appreciate the majesty of a strong horse in its prime. I live near some
people who are very involved with horses. Horses can be kept and trained. We
them to some effect, like producing mules, etc. But the original majesty of
the horse was put there by God. And He's reminding us of that.
Verse 20: "Canst thou make him
afraid as a grasshopper? the glory of his nostrils is terrible.
That big old horse can be kind of high strung, right?
Spooked by little things sometimes. From what I've seen and read,
horses seem to have an almost human range
of emotions that defines a "personality" within them. Sensitive to distractions
and yet capable of great feats of speed and strength at others. And God is
telling us that a horse can show great courage. Look at this:
Verses 21-23: "He paweth in
the valley, and rejoiceth in his strength: he goeth on to meet the armed
men. He mocketh at fear, and is not affrighted; neither turneth he back from
the sword. The quiver rattleth against him, the glittering spear and the
Maybe God used some of the same blueprints for Mankind that He used on the
horse? Can you identify at all with this creature? Silly fears mixed with the potential for
great courage? Doesn't that tell us that we came from the
same original Creation and Creator as them? Some of what's
in them is in us too.
But the horse's courage is also different
the ground with fierceness and rage: neither believeth he that it is the
sound of the trumpet. He saith among the trumpets, Ha,
ha; and he smelleth the battle afar off, the thunder of the captains, and
In mercy, the Lord has put "blinders" on this creature's mind and
understanding. He hears the loud noises but still charges into the battle,
probably not fully aware of the extent of the danger, and I'll say,
"trusting" the judgment of the rider and master. I think that God requires more of us
in a way. He often allows us to fully understand our circumstance and then
let's us decide how courageous we want to be. There have been plenty of
times in my life when I believe that a good, faithful horse would have put
me to shame.
Hey, did you ever dream you could fly? I have many
times, as I can recall, over the years. Well, this gift is a
reality for the birds and that is God's doing. They, too, are His.
Verse 26: "Doth
the hawk fly by thy wisdom, and stretch her wings toward the south?"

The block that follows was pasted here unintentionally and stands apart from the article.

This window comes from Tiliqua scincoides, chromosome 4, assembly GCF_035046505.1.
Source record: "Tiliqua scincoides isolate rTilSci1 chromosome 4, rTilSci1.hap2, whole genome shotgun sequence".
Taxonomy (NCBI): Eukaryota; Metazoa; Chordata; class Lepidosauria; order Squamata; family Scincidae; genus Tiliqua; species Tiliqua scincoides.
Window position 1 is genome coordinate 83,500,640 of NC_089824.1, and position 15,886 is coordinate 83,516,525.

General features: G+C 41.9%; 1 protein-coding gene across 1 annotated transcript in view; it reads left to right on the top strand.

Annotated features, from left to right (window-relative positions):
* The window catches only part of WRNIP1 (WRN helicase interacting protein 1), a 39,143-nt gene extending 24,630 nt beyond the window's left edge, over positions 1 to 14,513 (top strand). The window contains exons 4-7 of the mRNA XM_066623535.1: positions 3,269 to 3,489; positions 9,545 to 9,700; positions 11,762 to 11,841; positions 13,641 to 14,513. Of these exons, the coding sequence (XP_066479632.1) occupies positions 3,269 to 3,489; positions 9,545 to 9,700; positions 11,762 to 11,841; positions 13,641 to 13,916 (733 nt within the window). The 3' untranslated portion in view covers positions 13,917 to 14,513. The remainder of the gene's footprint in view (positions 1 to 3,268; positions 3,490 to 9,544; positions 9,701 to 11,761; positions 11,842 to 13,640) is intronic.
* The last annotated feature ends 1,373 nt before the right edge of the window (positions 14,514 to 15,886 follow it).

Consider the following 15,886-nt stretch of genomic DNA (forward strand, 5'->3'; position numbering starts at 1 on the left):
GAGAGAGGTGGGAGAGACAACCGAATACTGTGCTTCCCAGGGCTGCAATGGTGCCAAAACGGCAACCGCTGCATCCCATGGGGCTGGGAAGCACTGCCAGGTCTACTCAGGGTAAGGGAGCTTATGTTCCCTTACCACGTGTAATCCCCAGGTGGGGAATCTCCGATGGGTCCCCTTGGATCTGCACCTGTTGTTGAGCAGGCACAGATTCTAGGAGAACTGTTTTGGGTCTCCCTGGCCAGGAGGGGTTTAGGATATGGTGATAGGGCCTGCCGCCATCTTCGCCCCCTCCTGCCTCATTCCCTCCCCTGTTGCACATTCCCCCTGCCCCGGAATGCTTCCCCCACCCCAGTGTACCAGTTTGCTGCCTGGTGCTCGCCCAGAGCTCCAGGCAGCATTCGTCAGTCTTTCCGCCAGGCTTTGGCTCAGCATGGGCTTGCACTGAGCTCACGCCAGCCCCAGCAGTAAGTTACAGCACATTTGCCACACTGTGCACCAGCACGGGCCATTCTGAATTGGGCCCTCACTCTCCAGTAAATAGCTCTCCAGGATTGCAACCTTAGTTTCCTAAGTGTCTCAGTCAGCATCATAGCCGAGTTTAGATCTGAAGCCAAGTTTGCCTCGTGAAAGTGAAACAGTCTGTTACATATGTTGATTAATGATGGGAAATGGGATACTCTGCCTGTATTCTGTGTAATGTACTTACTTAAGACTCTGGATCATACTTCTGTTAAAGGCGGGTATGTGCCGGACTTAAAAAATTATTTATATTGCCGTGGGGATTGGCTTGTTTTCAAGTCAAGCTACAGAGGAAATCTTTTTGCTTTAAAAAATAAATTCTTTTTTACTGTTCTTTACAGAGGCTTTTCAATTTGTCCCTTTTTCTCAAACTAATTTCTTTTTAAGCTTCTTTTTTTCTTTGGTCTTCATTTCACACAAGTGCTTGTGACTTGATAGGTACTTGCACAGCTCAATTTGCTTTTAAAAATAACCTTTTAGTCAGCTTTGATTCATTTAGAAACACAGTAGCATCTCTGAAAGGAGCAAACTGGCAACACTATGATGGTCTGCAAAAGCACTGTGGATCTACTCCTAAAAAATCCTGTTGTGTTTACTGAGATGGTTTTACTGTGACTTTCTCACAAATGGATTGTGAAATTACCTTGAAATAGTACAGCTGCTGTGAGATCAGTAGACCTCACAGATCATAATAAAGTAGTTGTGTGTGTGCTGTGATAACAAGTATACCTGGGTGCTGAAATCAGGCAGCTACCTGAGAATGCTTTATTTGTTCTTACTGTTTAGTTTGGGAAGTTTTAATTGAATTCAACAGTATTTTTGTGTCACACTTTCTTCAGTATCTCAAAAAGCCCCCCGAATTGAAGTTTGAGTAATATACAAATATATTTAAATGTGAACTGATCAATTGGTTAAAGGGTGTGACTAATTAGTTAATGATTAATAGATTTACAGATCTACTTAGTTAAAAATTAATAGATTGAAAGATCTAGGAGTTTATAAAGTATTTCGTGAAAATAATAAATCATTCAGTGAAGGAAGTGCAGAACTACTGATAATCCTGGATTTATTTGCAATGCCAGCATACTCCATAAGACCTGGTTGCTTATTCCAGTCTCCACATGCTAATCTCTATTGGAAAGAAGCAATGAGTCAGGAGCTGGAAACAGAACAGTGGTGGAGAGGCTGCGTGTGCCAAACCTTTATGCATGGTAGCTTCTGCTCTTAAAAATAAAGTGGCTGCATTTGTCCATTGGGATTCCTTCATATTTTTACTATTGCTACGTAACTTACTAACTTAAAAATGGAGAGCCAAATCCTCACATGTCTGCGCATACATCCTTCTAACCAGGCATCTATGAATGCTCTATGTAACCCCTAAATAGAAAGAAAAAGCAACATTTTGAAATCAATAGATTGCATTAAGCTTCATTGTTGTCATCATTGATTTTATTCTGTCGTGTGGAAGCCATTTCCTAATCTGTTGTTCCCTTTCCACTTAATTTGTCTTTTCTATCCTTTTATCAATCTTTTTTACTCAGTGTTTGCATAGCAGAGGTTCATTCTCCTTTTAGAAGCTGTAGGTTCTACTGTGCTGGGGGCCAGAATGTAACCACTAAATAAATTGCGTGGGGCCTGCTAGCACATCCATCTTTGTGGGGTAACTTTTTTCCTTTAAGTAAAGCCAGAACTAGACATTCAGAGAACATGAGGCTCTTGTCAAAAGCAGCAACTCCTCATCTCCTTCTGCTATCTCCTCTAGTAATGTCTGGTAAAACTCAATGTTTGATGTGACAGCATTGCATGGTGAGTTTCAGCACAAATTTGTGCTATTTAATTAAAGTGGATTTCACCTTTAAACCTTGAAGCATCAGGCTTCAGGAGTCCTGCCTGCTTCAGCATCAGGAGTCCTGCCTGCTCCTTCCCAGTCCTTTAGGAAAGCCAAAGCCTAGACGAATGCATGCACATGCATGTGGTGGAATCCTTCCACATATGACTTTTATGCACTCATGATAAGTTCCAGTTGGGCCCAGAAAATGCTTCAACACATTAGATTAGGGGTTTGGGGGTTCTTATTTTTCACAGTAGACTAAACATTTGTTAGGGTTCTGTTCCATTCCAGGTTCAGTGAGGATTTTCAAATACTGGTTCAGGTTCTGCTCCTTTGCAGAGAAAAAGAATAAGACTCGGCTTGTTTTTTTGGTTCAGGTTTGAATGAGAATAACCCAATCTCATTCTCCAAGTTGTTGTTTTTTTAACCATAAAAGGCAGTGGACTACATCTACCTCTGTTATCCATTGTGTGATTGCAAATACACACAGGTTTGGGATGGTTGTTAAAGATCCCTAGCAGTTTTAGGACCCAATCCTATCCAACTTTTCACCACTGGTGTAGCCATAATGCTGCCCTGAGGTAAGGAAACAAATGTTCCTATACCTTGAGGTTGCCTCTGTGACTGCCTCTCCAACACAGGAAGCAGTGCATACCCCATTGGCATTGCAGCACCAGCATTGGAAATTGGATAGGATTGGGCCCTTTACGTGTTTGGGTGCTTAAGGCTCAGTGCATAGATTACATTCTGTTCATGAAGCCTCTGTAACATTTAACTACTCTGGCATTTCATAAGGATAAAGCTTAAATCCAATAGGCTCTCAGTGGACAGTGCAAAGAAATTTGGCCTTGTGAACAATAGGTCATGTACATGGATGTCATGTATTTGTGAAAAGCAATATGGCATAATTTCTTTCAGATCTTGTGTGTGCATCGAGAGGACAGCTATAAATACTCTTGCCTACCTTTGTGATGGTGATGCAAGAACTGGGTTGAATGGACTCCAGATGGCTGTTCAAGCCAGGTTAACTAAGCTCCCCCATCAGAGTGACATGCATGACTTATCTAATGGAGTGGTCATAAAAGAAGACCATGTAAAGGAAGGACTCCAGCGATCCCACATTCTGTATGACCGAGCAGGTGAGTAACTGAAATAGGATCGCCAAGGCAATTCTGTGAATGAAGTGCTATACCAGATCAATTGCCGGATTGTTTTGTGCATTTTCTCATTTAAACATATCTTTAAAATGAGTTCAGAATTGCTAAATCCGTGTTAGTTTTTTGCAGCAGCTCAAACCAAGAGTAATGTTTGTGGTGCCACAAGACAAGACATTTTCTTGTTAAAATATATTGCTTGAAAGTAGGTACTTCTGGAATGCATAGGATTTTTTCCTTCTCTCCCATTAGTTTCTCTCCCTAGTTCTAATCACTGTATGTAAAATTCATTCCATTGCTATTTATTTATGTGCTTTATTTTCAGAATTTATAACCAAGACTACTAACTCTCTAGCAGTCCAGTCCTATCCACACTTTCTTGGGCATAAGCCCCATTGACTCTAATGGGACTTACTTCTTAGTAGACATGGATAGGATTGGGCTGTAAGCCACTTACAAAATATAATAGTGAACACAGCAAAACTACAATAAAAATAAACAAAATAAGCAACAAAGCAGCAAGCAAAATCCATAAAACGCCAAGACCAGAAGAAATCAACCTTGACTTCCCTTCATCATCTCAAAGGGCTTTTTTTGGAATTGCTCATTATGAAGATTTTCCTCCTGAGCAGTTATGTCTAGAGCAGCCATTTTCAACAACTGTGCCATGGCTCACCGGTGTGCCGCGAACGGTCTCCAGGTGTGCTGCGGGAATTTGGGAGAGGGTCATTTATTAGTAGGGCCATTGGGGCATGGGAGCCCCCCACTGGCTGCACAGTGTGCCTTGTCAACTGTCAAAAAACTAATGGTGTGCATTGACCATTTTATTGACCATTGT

Some might say that man has gifted himself with a flight
capacity through technology. Well, if I had a choice, I'd still much rather
fly like a bird does. I rarely, if ever, have dreamed about being an
airplane. But a bird (or an Angel?) many, many times. Planes can be very
useful and I gratefully use them and acknowledge the hard work that goes
into producing and operating them. But I would say that ultimately ALL well
designed and applied technology is a gift from God. Sure, the Lord can work through men
and gift us through our own hands at times. He seems willing to share credit with
us that He could have, no doubt, taken in full. But we must never mistake
His graciousness as our superiority.
I know that when I get on a
flight that gets bumpy or dangerous I won't be calling out to any inventor
or engineer for mercy and assistance. (I won't be praying to myself
either!) And I also know that I'll never experience the elegance and ease of flight
that a hawk can take
by simply spreading his wings and accepting his gift from God.
An honest scientist - believer or not - will admit that trying
to FULLY comprehend something, like the behaviors of a eagle, is impossible.
Fruitful study is possible, but total comprehension actually gets farther away
the longer the knowledge is pursued. That's just the way it is. The more we
learn, the more there seems to be to learn: habitat, flight, navigation,
off-spring. . .but God knows it all and DOES it all:
the eagle mount up at thy command, and make her nest on high? She dwelleth
and abideth on the rock, upon the crag of the rock, and the strong place.
From thence she seeketh the prey, and her eyes behold afar off. Her young
ones also suck up blood: and where the slain are, there is she."
The Swagger of God is true and
righteous. Even though it was Job's theology that was off, not his
biology, it really doesn't matter on what subject we challenge the Lord. Spin
the wheel and whatever comes up, He is our superior. He is the One. The One we need to approach with trust and awe.
The One we should focus on in all circumstances.
But too often we,
like Job and company, try to put words into His mouth and try to act like we
fully understand Him and ourselves in ways we never can in this life. WE TRY
TO SWAGGER BACK AT HIM. And when we do someone has to blink. But God doesn't
blink. The Lord is coming hard at Job
right now. Have you ever felt that way? It was for Job's own good and spiritual survival. Like that
horse we heard about, Job is in the middle of a horrible battle that he
can't fully comprehend. He needs to trust. He needs to walk by faith and not
by sight even as we have been told to by the Apostle Paul in I Cor. 5:7. That's
not easy in a battle.
God is not a bully or braggart.
But He is pulling on Job's reins, and on ours. He's trying put us on a
better course for the battle. And
He will too, if we keep listening.